David Parker (who was mixing dialog and is our guru of sound) is always the conscience of the team. He’s like, ‘You know, this is really lousy-sounding. Are you sure you want it to sound like this?’ And it was really very sweet to see him being so concerned. He was like, ‘You sure you want it to be this distorted?’

And Fincher replied, ‘Absolutely. In fact, now that you said that, let’s make it even more distorted.’ Which is Fincher’s way of saying, ‘Don’t tell me what I don’t like.’

And of course, David Parker was like, ‘Why did I even open my mouth?’

But it was all in good fun!

 

Mank_sound-1

Ren, I can only guess at some of the things you’ve done in this film. Tell me, what was unique about this experience for you? What stood out for you in terms of sound?

RK: What was great about this project was that our whole team really was super excited about being on another Fincher project. Having this challenge of creating a mono soundtrack, and having it sound old-fashioned was exciting. It was a great opportunity to revisit some of the sounds that we love to record, like old-fashioned vehicles. We had an opportunity to record the cars, the old-fashioned typewriters, the telephones, and, of course, distorting the dialog was all a lot of fun.

One thing that was very interesting for us was that, at the very end of the film, the Oscar gets announced at the Biltmore and instead of showing the image of Orson Welles in Brazil — which David filmed, and there’s footage of that sequence — he decided to have this interesting concept of a radio broadcast. Since Orson Welles came from radio and since the end of the film is not about Welles, David made a very bold decision to go completely black on the screen and just have this broadcast.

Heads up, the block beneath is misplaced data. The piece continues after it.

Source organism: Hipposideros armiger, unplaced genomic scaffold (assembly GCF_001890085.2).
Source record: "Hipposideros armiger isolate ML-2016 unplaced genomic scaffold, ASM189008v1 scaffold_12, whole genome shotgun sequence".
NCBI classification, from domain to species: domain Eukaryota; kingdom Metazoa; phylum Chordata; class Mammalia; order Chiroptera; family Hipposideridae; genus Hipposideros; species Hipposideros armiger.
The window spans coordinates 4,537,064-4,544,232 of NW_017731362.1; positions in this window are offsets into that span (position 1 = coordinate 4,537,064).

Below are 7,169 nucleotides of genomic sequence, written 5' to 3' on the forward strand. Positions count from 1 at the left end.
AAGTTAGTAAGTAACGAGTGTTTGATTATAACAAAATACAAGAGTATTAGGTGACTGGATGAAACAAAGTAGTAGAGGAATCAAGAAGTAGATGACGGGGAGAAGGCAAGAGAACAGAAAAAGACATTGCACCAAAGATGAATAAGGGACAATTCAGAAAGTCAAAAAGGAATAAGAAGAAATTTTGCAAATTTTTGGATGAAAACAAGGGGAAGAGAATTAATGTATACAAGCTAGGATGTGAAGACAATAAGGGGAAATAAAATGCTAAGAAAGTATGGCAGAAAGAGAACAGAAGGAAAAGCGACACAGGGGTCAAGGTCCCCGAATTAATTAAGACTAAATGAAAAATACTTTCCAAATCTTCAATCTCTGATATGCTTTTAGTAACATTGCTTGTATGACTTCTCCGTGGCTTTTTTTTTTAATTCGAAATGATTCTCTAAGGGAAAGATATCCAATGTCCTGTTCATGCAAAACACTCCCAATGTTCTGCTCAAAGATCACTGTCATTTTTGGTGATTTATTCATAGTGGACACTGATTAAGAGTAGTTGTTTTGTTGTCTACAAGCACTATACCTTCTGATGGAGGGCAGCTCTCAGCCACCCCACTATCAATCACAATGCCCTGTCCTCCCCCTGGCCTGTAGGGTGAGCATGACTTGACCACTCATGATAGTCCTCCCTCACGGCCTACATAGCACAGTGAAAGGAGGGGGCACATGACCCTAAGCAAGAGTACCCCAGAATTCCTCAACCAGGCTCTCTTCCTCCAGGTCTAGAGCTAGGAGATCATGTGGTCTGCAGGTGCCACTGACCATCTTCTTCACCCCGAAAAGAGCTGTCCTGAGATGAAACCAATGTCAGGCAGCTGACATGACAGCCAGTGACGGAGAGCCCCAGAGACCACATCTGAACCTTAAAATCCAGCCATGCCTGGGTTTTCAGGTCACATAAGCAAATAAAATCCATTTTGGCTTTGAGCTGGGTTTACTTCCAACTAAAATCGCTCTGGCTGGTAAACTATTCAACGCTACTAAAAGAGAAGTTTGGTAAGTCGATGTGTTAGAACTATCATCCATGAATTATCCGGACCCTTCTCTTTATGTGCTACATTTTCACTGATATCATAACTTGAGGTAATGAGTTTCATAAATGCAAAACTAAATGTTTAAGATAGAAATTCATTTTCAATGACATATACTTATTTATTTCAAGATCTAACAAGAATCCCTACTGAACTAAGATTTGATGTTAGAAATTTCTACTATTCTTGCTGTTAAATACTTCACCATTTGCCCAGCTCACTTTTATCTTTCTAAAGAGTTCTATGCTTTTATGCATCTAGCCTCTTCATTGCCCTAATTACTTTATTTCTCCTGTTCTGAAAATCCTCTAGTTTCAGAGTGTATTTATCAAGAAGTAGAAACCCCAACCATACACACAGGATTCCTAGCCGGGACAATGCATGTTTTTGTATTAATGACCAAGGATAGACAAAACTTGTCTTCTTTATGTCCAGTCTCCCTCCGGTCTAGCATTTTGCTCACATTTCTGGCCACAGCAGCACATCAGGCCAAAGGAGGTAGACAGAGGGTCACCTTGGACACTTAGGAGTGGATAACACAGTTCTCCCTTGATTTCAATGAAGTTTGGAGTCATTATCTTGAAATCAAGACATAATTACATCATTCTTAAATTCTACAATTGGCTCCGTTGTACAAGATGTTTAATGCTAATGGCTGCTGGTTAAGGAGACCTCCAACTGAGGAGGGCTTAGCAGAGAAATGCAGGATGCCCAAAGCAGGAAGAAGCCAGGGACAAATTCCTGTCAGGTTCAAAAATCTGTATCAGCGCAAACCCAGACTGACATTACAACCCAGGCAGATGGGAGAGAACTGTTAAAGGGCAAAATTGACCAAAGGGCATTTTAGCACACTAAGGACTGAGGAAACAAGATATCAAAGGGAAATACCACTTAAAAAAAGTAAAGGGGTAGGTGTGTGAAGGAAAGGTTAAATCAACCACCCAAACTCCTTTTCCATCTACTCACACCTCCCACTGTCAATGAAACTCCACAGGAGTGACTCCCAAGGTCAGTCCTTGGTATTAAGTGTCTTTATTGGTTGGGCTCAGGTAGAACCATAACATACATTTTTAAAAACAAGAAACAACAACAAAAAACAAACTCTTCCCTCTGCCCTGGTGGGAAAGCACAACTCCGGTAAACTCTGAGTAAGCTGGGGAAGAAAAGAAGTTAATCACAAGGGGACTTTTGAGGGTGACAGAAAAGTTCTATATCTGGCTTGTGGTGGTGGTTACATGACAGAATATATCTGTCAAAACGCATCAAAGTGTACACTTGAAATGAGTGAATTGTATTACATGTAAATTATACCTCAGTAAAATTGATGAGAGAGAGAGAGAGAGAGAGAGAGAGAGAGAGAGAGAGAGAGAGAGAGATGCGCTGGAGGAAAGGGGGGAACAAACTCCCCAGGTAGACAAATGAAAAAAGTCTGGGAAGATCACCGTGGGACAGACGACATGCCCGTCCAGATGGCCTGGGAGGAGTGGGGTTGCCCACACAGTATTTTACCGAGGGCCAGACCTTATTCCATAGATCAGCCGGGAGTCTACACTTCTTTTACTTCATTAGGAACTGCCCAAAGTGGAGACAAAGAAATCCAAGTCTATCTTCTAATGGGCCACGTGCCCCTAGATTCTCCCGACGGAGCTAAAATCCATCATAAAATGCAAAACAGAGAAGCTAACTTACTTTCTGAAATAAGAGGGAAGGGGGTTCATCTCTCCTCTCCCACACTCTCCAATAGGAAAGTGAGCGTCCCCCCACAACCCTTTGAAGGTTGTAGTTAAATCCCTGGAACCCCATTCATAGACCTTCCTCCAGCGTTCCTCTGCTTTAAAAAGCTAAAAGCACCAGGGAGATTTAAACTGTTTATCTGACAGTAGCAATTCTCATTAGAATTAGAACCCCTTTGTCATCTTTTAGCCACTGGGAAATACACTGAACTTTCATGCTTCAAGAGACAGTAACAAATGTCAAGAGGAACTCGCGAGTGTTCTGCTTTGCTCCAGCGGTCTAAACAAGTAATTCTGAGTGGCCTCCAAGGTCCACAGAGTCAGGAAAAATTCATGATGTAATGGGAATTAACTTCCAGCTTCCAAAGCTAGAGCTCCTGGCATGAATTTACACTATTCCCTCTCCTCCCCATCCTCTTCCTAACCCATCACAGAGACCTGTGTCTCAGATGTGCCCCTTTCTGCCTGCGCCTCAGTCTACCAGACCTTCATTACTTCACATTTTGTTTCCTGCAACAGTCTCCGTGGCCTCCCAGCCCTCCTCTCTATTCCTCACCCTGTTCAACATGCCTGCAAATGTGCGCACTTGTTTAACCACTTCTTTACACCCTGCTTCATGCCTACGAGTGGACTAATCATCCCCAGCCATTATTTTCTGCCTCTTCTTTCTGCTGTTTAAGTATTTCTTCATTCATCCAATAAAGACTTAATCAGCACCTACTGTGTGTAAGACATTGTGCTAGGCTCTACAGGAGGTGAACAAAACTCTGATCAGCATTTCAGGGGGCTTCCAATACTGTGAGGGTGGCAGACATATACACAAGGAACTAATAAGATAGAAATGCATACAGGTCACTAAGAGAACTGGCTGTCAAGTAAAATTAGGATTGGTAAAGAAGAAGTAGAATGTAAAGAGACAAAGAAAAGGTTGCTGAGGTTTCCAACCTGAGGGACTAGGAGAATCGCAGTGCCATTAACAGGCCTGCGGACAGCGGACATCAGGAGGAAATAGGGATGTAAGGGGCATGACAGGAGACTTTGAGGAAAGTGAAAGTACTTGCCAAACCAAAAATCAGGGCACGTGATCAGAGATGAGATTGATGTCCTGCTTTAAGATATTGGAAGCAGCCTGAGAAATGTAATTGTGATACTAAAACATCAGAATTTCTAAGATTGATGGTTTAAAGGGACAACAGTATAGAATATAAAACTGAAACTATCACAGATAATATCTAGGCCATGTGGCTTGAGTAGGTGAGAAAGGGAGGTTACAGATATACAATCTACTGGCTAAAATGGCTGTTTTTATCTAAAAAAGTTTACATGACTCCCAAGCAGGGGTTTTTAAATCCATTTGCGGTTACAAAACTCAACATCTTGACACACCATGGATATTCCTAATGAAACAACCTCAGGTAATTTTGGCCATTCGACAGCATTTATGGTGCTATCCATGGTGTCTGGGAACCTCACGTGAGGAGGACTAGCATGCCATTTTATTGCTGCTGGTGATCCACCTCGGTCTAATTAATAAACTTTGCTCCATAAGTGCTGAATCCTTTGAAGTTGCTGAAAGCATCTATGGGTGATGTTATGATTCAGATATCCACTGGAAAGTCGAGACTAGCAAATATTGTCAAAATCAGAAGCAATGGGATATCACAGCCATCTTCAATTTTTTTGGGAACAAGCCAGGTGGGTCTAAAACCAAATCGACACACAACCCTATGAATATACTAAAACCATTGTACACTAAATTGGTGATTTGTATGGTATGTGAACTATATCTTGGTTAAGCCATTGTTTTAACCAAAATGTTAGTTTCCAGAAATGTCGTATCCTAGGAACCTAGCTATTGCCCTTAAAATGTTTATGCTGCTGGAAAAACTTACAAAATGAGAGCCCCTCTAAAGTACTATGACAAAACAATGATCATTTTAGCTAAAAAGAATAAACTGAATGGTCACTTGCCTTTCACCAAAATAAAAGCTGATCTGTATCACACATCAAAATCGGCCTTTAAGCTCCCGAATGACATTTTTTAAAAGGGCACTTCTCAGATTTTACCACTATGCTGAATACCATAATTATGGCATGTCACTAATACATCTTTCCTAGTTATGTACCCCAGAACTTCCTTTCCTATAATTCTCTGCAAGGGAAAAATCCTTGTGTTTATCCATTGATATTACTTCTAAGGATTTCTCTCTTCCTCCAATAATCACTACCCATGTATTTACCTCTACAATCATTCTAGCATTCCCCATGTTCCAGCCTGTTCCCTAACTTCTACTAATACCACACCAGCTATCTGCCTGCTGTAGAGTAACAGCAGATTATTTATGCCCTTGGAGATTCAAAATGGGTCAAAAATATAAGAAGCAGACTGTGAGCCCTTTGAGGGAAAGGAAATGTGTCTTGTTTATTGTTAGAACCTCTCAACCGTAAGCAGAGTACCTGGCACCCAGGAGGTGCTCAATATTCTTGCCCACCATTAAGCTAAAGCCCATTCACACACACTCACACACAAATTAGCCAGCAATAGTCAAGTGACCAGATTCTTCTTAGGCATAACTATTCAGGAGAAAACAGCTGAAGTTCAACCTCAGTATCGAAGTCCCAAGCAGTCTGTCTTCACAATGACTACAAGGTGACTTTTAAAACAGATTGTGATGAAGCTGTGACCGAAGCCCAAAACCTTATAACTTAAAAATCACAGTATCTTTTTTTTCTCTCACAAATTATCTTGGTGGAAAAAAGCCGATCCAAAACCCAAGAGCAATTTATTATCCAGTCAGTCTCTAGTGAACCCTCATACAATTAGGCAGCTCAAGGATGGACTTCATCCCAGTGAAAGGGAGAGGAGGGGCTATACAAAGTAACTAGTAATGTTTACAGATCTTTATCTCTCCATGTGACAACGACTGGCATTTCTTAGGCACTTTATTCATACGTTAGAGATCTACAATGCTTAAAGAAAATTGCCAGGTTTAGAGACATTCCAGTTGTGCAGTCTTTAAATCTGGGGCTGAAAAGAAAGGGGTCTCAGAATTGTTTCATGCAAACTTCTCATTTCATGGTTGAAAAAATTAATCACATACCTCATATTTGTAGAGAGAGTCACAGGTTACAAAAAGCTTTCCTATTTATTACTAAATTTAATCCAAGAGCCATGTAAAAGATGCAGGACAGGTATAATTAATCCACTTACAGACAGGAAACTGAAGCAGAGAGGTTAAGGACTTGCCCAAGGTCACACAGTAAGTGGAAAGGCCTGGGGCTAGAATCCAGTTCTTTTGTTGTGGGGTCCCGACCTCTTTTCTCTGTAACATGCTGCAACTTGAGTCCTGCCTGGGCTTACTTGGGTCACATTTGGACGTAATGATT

David made a very bold decision to go completely black on the screen and just have this broadcast.

That was scary because it had to lean completely on the sound and David wanted that sequence to feel like it was sort of captured at some press conference in Brazil, at a hotel, and everybody sick and coughing. You can hear people who didn’t arrive on time coming in and also Welles sitting in the chair, leaning forward and speaking into the microphone as he’s delivering his snarky line, ‘You can kiss my half.’ There are people laughing and cameras snapping photos. So that sequence actually ended up being a really difficult sequence.

The challenge was to make it feel as if it was a vintage recording. And the crazy part was we finally got it and I had done a pass for David when we were doing a temp mix. It took a while to get to the point where he was like, ‘OK, this is good.’

So we thought, great, we’ve got all the pieces and we’ve got our processing (how we’re going to futz everything). So we finished it and then somehow David found an actual transcript of that recording in Brazil, where Orson Welles said all these lines, and when we compared it to what Kirk Baxter (picture editor) had cut, the order of the dialog was not quite correct for some of the lines and David wanted the words exactly right.

So imagine getting something finished that was really difficult, and then someone saying we’re going to have to completely redo it.

David, being the purist that he is, said, ‘Oh, no, we have to redo all of this because it’s not exactly what’s in the transcript.’

So imagine getting something finished that was really difficult, and then someone saying we’re going to have to completely redo it. Of course, you have to have a really good attitude of ‘let’s do it!’ but inside, I was dying a little bit.